Features & Controls

The live CMOS sensor records 16-megapixel images in the following formats: RAW, RAW+Fine, RAW+Standard, Fine, Standard, MPO+Fine, and MPO+Standard (with a 3D lens in Micro Four Thirds System standard). Large 4:3 images measure 4608x3456 pixels.

The Panasonic website lists 23 lenses that fit the Micro Four-Thirds mount, plus adapters for its Lumix G series and Leica M and R series Four-Thirds lenses. In addition there are four optional conversion lenses for telephoto, macro, wide-angle, and fisheye.

The camera uses a supersonic wave filter for dust reduction.

Shown here is the Lumix G Vario 14-42mm lens, extended at full zoom. The aspheric lens employs 12 elements in 9 groups, with maximum apertures of f3.5 (wide) and f5.6 (telephoto). The minimum aperture is f22. The lens has a minimum focal range of 1 foot and offers optical image stabilization.

The compact body measures 4.72 x 3.28 x 2.79 inches (excluding protrusions), and weighs just 1.24 pounds, including an SD card, battery, and lens.

This lens is very compact, almost as shallow as a pancake lens. Note that the lens lacks a focus ring and zoom ring to achieve its small size. Both functions are assigned to the corresponding levers on the side of the barrel. This means both zoom and manual focus are motorized functions and lack the precision and tactile feedback of directly moving optical elements with a zoom ring or focal ring.

The angled 3-inch LCD offers a very high resolution of 920,000 pixels, making it ideal for framing shots in all but the brightest afternoon light (when the electronic viewfinder comes in handy). The articulation allows you to get creative with your angles, and rotates 180 degrees forward (helpful for self portraits), which also allows it to fold up against the camera body for protection.

The EVF has a very high resolution of 1.44 million pixels, though even with that high of a resolution is still not as reliable an image as an optical viewfinder when trying to focus manually. The eyepiece is outfitted with a sensor that automatically turns on the EVF when your eye approaches.

The touchscreen function of the LCD works great for tapping your way through the menus, though it sometimes is unresponsive when swiping. Note the conveniently located thumb wheel at top right - it's a fine alternative to the touch screen for quick menu navigation.

Note the overall layout of the controls. The button placement is well organized and very customizable. In addition to three customizable function buttons on the back panel, there are two customizable positions on the touch screen that serve as virtual Fn buttons.

Panasonic-DMC-G5_top-mode dial.jpg
On the top panel, the zoom lever sits just behind the shutter button (in addition to the zoom lever on the lens). Next to the mode dial is a dedicated movie button and an iAuto button. You select in the menus whether the Intelligent Auto button launches iAuto or iAuto Plus mode, which allows you to adjust brightness and color settings using slide bars on the touch screen display.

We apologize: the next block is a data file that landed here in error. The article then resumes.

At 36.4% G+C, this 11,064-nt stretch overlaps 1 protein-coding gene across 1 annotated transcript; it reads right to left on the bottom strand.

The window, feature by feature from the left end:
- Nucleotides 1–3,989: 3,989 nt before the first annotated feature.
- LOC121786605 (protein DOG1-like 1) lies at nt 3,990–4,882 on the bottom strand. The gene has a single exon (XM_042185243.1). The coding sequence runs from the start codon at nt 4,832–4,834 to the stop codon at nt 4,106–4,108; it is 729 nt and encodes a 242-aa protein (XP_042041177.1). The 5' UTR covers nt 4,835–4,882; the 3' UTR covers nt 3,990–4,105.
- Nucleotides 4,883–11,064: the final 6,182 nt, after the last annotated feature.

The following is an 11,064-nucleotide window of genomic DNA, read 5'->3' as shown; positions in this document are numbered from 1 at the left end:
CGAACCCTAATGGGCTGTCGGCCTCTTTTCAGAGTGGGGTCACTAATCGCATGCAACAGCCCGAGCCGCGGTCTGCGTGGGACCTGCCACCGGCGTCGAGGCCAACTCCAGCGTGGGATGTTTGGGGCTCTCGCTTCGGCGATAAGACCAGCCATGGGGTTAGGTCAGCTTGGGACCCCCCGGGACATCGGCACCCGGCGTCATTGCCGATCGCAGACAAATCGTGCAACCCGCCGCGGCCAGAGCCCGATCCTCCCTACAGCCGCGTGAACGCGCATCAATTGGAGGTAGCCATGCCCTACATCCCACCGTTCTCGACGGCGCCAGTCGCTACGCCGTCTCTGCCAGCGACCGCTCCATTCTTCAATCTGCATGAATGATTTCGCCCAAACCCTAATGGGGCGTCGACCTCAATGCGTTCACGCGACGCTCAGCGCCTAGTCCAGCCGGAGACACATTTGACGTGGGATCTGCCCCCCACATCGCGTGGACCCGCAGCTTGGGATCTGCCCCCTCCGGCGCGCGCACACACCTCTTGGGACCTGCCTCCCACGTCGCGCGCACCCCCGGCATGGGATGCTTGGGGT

In addition to the typical Program, Aperture-Priority, Shutter-Priority and Manual positions, the mode dial offers scene mode and creative control positions, plus two custom selections.

Just below the mode dial on the back panel are the Quick Menu and AF/AE Lock buttons. Pressing Quick Menu displays common menu items, depending on the mode or display style being used. You also can customize the selections of the menu, displaying up to 15 recording functions and menu settings.

You also can assign one of these functions to the auto focus/auto exposure lock button, which also serves as Fn1.


The four-way control offers positions for changing the ISO, white balance, drive mode and auto focus mode. In all cases, the menu items are displayed on the touch screen and you simply tap your selection. In the case of auto focus, you can tap on your intended subject to move the AF box.

Above the four-way control are the playback and display buttons. Below is the delete/menu close button, with also serves as the customizable Fn2 button.

You can turn the EVF (or, Live View Finder) on and off using the button to the left of the eyepiece, though you don't need to - by default the viewfinder's sensor is activated and turns it on when your eye approaches. The menus offer two sensitivity settings for this function.

This button doubles as the customizable function button Fn3.

The built-in flash springs up when released by the switch on the top panel (note the speaker holes next to it). The flash shoe can accommodate an external flash (Panasonic's website shows three compatible models). Just in front of the shoe is the stereo microphone.

The pop-up flash does not spring up automatically, and is set to off unless you release it. When raised, it is automatically set, depending on the shooting mode.

The camera offers the following flash modes:

  • Auto
  • Auto / Red-eye Reduction
  • Forced On
  • Forced On / Red-eye Reduction
  • Slow Sync.
  • Slow Sync. / Red-eye Reduction
  • Forced Off

Using the 14-42mm kit lens, the rated flash range is as follows:
  • 0.99 feet to 30.8 feet (wide)
  • 0.99 feet to 19.4 feet (telephoto)

Visitors of Steves can visit the stores below for real-time pricing and availability. You can also find hot, soon to expire online offers on a variety of cameras and accessories at our very own Camera Deals page.